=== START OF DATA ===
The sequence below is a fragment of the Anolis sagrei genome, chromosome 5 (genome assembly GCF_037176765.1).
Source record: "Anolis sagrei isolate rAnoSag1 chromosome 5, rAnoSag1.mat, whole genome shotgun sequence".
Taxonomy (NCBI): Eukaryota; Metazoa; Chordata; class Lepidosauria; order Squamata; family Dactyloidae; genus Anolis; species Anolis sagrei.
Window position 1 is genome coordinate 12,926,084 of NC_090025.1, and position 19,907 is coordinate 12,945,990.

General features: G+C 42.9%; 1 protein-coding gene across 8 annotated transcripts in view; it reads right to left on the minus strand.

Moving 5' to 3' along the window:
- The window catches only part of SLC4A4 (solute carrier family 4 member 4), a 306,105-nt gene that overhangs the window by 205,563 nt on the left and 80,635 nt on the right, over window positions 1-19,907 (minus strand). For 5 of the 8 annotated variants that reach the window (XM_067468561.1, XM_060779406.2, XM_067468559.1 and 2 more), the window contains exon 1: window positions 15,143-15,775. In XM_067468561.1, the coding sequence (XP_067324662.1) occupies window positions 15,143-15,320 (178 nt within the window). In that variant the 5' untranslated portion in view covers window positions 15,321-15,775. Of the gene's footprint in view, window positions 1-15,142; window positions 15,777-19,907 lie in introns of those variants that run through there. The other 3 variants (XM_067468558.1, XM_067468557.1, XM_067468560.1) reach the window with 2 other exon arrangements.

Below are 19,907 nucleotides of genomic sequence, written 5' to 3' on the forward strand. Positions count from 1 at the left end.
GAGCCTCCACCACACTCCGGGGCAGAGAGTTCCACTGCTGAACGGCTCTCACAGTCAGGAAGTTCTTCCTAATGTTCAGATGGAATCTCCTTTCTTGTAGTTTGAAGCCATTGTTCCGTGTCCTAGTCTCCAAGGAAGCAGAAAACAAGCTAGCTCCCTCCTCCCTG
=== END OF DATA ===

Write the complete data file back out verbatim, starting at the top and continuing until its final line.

The sequence below is a fragment of the Anolis sagrei genome, chromosome 5 (genome assembly GCF_037176765.1).
Source record: "Anolis sagrei isolate rAnoSag1 chromosome 5, rAnoSag1.mat, whole genome shotgun sequence".
Taxonomy (NCBI): Eukaryota; Metazoa; Chordata; class Lepidosauria; order Squamata; family Dactyloidae; genus Anolis; species Anolis sagrei.
Window position 1 is genome coordinate 12,926,084 of NC_090025.1, and position 19,907 is coordinate 12,945,990.

General features: G+C 42.9%; 1 protein-coding gene across 8 annotated transcripts in view; it reads right to left on the minus strand.

Moving 5' to 3' along the window:
- The window catches only part of SLC4A4 (solute carrier family 4 member 4), a 306,105-nt gene that overhangs the window by 205,563 nt on the left and 80,635 nt on the right, over window positions 1-19,907 (minus strand). For 5 of the 8 annotated variants that reach the window (XM_067468561.1, XM_060779406.2, XM_067468559.1 and 2 more), the window contains exon 1: window positions 15,143-15,775. In XM_067468561.1, the coding sequence (XP_067324662.1) occupies window positions 15,143-15,320 (178 nt within the window). In that variant the 5' untranslated portion in view covers window positions 15,321-15,775. Of the gene's footprint in view, window positions 1-15,142; window positions 15,777-19,907 lie in introns of those variants that run through there. The other 3 variants (XM_067468558.1, XM_067468557.1, XM_067468560.1) reach the window with 2 other exon arrangements.

Below are 19,907 nucleotides of genomic sequence, written 5' to 3' on the forward strand. Positions count from 1 at the left end.
GAGCCTCCACCACACTCCGGGGCAGAGAGTTCCACTGCTGAACGGCTCTCACAGTCAGGAAGTTCTTCCTAATGTTCAGATGGAATCTCCTTTCTTGTAGTTTGAAGCCATTGTTCCGTGTCCTAGTCTCCAAGGAAGCAGAAAACAAGCTAGCTCCCTCCTCCCTG